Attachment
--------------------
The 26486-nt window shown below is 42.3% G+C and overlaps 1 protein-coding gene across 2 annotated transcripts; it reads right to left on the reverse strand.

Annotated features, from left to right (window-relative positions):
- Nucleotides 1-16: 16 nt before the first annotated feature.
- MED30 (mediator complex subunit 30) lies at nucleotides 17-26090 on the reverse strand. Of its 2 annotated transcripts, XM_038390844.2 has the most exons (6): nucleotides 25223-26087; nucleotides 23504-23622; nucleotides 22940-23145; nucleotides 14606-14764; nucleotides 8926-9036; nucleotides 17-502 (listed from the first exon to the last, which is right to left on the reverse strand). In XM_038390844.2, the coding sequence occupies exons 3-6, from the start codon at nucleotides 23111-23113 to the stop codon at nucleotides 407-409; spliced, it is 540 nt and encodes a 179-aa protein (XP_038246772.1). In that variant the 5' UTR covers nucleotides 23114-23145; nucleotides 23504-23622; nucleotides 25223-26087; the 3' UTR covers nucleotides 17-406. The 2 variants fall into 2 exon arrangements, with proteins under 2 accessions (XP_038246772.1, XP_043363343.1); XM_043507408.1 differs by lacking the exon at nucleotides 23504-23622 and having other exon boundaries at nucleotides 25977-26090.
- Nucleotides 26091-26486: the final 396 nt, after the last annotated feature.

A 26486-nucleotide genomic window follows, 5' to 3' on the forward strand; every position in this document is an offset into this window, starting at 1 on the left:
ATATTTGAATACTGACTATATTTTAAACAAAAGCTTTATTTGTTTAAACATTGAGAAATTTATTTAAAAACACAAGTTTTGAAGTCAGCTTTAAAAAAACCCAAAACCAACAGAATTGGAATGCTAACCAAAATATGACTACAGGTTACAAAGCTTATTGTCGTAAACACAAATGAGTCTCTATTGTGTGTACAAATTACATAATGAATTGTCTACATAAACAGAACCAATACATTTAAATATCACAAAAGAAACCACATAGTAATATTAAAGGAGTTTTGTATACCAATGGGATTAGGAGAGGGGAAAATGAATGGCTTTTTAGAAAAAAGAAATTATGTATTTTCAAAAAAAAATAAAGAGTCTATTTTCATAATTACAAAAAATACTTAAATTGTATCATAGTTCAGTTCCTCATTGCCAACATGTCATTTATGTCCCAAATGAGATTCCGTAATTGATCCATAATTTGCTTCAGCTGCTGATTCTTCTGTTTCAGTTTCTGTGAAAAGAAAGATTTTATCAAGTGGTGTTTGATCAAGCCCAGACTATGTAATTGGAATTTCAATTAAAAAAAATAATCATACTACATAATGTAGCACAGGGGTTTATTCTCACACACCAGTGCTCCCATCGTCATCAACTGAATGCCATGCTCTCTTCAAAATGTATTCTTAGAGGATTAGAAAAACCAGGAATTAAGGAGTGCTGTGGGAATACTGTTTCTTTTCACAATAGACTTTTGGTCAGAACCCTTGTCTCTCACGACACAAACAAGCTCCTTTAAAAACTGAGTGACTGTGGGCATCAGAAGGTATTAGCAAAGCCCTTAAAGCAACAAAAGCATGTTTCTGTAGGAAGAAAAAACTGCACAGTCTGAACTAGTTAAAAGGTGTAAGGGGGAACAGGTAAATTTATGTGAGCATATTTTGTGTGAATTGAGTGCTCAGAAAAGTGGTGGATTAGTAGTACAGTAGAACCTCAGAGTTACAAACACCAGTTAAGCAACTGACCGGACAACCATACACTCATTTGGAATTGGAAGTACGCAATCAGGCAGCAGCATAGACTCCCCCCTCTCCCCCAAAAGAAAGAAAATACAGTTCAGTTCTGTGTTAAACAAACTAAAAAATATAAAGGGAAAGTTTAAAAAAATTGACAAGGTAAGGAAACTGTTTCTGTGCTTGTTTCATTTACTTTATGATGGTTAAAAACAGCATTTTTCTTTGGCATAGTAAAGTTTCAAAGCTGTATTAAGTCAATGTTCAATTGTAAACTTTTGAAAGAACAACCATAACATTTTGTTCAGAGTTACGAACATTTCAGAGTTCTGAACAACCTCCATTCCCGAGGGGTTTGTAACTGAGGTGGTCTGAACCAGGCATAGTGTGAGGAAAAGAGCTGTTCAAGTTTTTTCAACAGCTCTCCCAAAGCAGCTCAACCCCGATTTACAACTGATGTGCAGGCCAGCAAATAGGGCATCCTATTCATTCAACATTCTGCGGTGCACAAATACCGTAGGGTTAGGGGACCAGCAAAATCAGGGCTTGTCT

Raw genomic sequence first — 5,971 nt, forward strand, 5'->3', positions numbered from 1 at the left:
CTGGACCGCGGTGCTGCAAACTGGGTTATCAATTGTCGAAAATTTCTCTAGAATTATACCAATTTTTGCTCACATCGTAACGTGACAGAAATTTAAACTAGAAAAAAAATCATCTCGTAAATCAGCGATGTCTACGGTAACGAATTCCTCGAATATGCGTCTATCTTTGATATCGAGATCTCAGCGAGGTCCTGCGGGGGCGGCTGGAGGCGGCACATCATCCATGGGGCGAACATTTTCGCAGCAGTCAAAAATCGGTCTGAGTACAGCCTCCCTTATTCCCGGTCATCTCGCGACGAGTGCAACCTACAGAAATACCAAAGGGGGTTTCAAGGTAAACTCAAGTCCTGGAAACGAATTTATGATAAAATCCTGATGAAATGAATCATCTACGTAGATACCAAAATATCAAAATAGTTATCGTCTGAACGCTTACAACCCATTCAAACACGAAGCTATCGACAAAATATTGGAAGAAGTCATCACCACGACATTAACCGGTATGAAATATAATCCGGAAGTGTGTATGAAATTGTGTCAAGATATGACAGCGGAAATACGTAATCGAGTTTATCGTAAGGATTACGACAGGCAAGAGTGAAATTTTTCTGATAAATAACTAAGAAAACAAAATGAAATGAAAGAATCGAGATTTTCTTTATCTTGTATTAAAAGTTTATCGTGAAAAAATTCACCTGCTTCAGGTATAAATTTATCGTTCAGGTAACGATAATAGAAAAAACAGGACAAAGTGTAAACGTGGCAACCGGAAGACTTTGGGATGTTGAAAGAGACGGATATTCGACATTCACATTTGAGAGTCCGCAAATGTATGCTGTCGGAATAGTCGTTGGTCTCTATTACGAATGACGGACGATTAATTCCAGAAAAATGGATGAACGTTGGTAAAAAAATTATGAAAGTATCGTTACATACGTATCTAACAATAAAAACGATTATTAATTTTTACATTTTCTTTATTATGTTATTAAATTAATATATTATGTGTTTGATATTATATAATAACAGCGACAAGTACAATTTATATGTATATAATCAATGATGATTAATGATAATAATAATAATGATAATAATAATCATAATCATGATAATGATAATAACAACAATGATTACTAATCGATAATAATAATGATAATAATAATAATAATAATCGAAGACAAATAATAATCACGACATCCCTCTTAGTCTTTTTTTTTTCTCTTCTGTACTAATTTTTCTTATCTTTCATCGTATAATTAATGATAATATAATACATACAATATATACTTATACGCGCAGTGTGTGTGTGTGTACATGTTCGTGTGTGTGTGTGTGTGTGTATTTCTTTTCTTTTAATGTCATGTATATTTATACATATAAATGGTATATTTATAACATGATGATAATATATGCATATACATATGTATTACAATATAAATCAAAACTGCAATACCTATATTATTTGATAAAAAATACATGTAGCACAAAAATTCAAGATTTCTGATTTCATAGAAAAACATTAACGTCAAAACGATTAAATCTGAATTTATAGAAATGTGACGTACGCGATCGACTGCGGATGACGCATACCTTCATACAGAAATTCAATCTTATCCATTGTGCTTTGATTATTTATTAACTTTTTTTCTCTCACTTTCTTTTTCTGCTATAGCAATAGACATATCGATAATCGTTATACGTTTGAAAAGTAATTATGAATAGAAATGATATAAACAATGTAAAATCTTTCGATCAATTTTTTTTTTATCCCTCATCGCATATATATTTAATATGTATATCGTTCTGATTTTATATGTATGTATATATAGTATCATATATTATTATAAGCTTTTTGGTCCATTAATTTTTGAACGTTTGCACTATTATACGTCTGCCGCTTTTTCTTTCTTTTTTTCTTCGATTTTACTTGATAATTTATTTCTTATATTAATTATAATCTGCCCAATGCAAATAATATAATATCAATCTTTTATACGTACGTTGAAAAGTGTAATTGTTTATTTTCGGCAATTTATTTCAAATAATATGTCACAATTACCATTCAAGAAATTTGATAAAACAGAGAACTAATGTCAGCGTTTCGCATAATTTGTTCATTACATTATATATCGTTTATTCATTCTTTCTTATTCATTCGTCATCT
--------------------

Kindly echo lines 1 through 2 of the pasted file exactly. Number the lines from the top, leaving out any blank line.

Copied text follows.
The 26486-nt window shown below is 42.3% G+C and overlaps 1 protein-coding gene across 2 annotated transcripts; it reads right to left on the reverse strand.

Annotated features, from left to right (window-relative positions):